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That vacation we really want to take this year trumps our retirement plan savings. (Retirement’s such a long way off, and you’ve got your whole life to plan for it, anyway.)
Enjoying that new raise a little (haven’t we worked hard for it?) trumps putting that extra money away into our emergency fund—at least for now. We’ll do it later, for sure. And really, how likely is it we’ll suffer some devastating tragedy?
But the unfortunate truth is that disaster can strike at any time, and in any form—illness, job loss, unforeseen home repairs. Successfully clearing expenses each month may seem like enough as long as long as things are smooth sailing—but should the unexpected happens, you could find yourself wishing you’d put aside more of your money while you had it.
I’ve learned this firsthand recently.
Losing Half Our Income
We assumed it would be years and years down the road—we’re both only 31. Turns out, the timeline had its own plans.
My husband stopped working earlier this month because the symptoms just became too overwhelming. He’d been pushing himself to the limit and beyond for months without saying anything, not wanting to worry me, and finally, his body couldn’t do it anymore.
And just like that, with no warning and no adjustment period, we went from being a two-income household to a one-income household. (With half of my income coming from freelancing, which means Uncle Sam takes a hefty chunk out of it quarterly for self-employment taxes.)
Before my husband lost his job, we thought we were doing pretty well, all things considered. We hadn’t been personal finance pros in the past, but we were fixing things now, and it looked like we were on the path to financial stability. I was just about to finish paying down my credit card debt through a credit counseling program, after which my husband’s debt would be next, leaving us both credit-card-debt free by the age of 35. We were putting a little bit aside whenever we could (we had accumulated an emergency fund of around 1 month of expenses). Things were a bit tight since I’d recently switched to part-time freelancing, but we were doing better and better each month, and we had a plan in place to keep the growth going. It was only a matter of time before our ship righted itself once and for all and we started coming out ahead of the game.
Then that ship crashed. And we weren’t ready for it.
Batten Down the Hatches While You Can
The good news is that there were some things we were enjoying in our old lifestyle that weren’t necessities—a nice cable package, dinners out on the weekends, a second car. (No need for that anymore now that only one of us is working.) We weren’t living the high life by any means, but we weren’t depriving ourselves, either. We were your average middle of the road, middle class couple. Meaning, there was a little fat that could be trimmed from the old budget. Everyone has some.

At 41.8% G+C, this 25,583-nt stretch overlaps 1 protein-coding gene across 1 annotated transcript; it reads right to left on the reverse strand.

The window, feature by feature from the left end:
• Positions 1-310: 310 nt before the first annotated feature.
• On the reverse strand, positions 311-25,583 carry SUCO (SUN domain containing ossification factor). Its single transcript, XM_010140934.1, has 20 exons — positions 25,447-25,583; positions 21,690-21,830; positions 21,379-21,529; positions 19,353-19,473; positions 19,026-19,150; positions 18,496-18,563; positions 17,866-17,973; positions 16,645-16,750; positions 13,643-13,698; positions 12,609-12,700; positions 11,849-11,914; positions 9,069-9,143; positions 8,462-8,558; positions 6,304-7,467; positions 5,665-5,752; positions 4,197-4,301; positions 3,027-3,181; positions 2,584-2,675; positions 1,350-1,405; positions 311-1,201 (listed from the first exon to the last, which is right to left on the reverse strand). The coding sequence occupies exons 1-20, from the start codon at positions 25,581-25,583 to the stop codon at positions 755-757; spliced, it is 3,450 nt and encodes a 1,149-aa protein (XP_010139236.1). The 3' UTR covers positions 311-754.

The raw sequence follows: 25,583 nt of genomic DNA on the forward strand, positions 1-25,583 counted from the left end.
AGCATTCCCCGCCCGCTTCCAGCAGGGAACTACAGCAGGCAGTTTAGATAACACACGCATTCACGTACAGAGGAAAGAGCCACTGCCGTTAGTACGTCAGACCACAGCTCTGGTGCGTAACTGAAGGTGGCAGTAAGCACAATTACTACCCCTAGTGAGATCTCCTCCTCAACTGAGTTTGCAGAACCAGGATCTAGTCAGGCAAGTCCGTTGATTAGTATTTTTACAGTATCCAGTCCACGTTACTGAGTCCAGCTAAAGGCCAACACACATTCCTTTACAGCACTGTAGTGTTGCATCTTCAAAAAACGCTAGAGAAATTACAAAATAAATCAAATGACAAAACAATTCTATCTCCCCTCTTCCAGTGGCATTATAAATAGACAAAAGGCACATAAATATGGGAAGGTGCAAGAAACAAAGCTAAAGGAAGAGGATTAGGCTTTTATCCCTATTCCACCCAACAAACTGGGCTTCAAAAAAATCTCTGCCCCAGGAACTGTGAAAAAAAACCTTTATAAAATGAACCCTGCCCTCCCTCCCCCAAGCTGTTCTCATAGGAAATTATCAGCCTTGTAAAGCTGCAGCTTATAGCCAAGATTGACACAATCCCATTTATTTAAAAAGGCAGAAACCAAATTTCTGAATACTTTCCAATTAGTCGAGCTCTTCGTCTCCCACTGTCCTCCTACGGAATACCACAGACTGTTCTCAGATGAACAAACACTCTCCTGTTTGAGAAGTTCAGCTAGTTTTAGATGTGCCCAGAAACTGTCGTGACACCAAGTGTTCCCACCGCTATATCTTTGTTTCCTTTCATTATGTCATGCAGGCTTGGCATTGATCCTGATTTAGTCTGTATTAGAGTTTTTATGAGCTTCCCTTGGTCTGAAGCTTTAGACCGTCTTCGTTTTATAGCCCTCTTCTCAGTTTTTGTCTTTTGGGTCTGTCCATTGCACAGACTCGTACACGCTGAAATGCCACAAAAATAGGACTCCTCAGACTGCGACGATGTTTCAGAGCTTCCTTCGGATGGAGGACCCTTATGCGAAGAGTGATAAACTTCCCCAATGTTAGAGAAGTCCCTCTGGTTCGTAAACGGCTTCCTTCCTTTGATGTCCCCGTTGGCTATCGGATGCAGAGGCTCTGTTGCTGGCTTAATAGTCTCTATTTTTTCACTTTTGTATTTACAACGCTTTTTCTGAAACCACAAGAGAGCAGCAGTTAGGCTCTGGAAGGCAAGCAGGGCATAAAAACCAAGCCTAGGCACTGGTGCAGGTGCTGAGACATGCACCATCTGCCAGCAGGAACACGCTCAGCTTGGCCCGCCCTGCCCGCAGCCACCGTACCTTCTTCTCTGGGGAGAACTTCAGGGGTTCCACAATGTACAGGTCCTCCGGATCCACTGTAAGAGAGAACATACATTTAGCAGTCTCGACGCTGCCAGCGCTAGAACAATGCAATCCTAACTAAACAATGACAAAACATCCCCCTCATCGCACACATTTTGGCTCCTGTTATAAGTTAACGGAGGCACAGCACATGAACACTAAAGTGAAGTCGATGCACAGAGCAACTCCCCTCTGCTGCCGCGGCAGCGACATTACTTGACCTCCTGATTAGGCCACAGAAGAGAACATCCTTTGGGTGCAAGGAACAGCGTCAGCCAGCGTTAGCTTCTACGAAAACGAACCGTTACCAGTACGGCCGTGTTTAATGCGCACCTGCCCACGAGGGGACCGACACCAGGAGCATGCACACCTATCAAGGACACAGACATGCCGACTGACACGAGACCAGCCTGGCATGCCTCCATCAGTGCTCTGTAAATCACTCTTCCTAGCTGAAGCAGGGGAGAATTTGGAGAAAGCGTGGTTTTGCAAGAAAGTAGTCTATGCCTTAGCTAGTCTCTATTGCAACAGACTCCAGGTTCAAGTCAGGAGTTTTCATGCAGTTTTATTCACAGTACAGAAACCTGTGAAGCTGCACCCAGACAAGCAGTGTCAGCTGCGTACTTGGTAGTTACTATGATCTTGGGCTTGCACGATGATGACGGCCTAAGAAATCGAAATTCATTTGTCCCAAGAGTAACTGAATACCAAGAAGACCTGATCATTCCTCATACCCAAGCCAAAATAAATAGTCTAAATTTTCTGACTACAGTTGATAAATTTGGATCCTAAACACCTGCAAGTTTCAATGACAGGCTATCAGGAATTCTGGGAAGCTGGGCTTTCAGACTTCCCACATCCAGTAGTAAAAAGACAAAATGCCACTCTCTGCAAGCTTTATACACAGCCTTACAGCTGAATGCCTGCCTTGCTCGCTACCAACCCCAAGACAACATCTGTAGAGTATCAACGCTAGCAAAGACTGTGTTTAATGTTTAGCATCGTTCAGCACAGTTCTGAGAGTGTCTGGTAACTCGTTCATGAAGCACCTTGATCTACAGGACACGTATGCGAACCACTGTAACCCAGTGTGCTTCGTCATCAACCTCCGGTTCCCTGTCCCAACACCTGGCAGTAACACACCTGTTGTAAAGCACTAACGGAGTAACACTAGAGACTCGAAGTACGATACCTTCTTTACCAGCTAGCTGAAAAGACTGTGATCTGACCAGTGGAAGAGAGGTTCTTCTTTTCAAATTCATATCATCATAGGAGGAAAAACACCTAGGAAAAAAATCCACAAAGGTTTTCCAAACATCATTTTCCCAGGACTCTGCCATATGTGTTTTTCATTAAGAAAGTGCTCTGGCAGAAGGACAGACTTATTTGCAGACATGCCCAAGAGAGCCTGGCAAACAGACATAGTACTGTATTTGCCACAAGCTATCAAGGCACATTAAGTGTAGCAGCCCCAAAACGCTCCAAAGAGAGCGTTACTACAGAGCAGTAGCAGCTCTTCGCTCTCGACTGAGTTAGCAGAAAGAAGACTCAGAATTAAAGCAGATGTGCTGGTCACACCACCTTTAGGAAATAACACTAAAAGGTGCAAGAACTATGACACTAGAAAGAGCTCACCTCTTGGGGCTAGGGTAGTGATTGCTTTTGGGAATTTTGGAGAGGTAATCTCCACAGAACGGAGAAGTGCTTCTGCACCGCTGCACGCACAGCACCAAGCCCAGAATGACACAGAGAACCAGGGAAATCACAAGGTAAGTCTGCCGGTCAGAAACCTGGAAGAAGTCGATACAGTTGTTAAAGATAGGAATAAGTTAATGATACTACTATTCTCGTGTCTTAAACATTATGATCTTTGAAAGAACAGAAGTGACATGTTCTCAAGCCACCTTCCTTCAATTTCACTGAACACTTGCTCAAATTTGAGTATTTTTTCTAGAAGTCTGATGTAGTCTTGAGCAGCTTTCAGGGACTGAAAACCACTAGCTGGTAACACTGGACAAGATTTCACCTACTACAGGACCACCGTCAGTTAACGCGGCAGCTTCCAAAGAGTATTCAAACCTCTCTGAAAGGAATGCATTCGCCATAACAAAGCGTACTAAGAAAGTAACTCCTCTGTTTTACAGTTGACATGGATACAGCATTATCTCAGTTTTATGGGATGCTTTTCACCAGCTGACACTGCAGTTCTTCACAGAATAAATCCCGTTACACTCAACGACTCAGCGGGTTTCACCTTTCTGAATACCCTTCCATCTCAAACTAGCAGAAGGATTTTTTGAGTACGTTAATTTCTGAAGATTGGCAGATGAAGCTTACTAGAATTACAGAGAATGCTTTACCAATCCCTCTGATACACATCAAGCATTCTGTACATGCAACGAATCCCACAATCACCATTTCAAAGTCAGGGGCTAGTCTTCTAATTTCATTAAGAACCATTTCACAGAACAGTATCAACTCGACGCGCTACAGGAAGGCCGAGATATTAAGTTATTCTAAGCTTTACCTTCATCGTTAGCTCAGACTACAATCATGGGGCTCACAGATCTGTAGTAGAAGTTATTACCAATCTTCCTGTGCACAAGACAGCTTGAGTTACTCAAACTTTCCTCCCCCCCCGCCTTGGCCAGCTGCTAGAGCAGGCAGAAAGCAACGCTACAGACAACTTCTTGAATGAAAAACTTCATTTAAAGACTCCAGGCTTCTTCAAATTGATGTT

The bad news is that, even after slashing those unnecessary items from our expenses, it still wasn’t nearly enough to cover the difference of an entire lost salary—especially considering my husband was also the one carrying our health insurance coverage. (Did I mention that applying for disability benefits is a process that, on average, takes 2-3 years to fight out?)
What I wouldn’t give to travel back in time a few years and tell myself to start squirreling things away ASAP—anything, everything, even if things already felt a little tight. But hindsight is always 20/20. That’s why I’m sharing mine with you—not to make you feel sorry for me (we’ll find a way to make this work), but so that you don’t feel the need to go back and warn your past self.
We will make it through this. People make it through much worse all the time, and thankfully, our financial house was already getting back in order before we took this hit. But it could have been less difficult. We could have given ourselves a little more security.
So if you keep telling yourself you’ll start working on that emergency fund “later”—don’t. You are never too young to start (and it’s also never too late). You can’t predict what’s coming down the road, so do your future self a favor and prepare for the worst. Hopefully it will never come, but if it does, you’ll be o.k.
How about you all? Do you have an emergency fund in place? If not, what could you do now to start putting something aside for one?
Share your experiences by commenting below!
***Photo courtesy of http://www.flickr.com/photos/76657755@N04/6881502016/